A large arboreal Galois representation for a cubic postcritically finite polynomial
Abstract.
We give a complete description of the arboreal Galois representation of a certain postcritically finite cubic polynomial over a large class of number fields and for a large class of basepoints. This is the first such example that is not conjugate to a power map, Chebyshev polynomial, or Lattès map. The associated Galois action on an infinite ternary rooted tree has Hausdorff dimension bounded strictly between that of the infinite wreath product of cyclic groups and that of the infinite wreath product of symmetric groups. We deduce a zerodensity result for prime divisors in an orbit under this polynomial. We also obtain a zerodensity result for the set of places of convergence of Newton’s method for a certain cubic polynomial, thus resolving the first nontrivial case of a conjecture of Faber and Voloch.
Benedetto]rlbenedetto@amherst.edu Faber]awfaber@super.org Hutz]hutzba@slu.edu Juul]jamie.l.rahr@gmail.com Yasufuku]yasufuku@math.cst.nihonu.ac.jp
1. Introduction
Let be a field and a polynomial of degree . Consider the Galois groups of polynomials of the form
where , and is the th iterate of (with the convention that ). Such groups are called arboreal Galois groups because (under certain hypotheses) they can be made to act on trees.
Let be the graph whose vertex set is
and where we draw an edge from to if . Let . Clearly, acts faithfully on , so that . Provided there is no critical point of among the points of the above vertex set, the graph is a regular ary rooted tree with root . For such , is isomorphic to the fold iterated wreath product of the symmetric group on letters. Odoni and Juul [9, 12] showed that if and the degree are not both , and if is chosen generically (in the Zariski sense), then .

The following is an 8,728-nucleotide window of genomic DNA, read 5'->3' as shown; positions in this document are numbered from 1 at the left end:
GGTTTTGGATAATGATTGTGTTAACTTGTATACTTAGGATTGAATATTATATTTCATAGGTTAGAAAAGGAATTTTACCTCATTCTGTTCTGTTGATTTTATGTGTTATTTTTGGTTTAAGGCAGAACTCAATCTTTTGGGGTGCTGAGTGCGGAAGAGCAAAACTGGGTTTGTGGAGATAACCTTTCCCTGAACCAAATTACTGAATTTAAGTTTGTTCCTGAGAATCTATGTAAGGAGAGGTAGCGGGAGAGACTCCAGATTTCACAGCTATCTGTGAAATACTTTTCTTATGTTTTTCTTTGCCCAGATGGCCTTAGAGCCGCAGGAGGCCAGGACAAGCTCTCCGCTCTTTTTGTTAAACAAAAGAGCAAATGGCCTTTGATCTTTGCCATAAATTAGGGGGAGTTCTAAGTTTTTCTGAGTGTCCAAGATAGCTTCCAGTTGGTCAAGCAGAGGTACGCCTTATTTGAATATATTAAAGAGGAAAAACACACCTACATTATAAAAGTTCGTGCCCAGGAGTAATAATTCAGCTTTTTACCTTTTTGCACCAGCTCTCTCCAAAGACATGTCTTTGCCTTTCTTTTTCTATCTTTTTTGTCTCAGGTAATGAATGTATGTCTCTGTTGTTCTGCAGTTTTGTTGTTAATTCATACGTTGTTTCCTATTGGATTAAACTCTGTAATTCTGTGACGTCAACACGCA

By contrast, for specific choices of and , the corresponding Galois groups may be much smaller. (See [6, §3] for a highlevel explanation and [2, 4, 8, 14] for detailed examples.) Consider a polynomial that is postcritically finite, or PCF for short, meaning that all of its critical points have finite orbit under the iteration of . The simplest examples of PCF polynomials are the power maps and the Chebyshev polynomials defined by . These two examples arise from the power endomorphism of the algebraic group , which gives a foothold on the associated arboreal Galois representation. (A third type of example, Lattès maps, arises from an endomorphism of an elliptic curve; however, Lattès maps are never conjugate to polynomials. See [15, §6.4].)
Jones and Pink [6, Thm. 3.1] have shown that for PCF maps, the Galois groups have unbounded index inside as . However, their proof does not explicitly describe . One can give an upper bound for inside by realizing it as a specialization of , with transcendental over . The latter group may be embedded in the profinite monodromy group , where is the strict postcritical orbit; this is precisely the tack taken by Pink [14] in the case of quadratic PCF polynomials.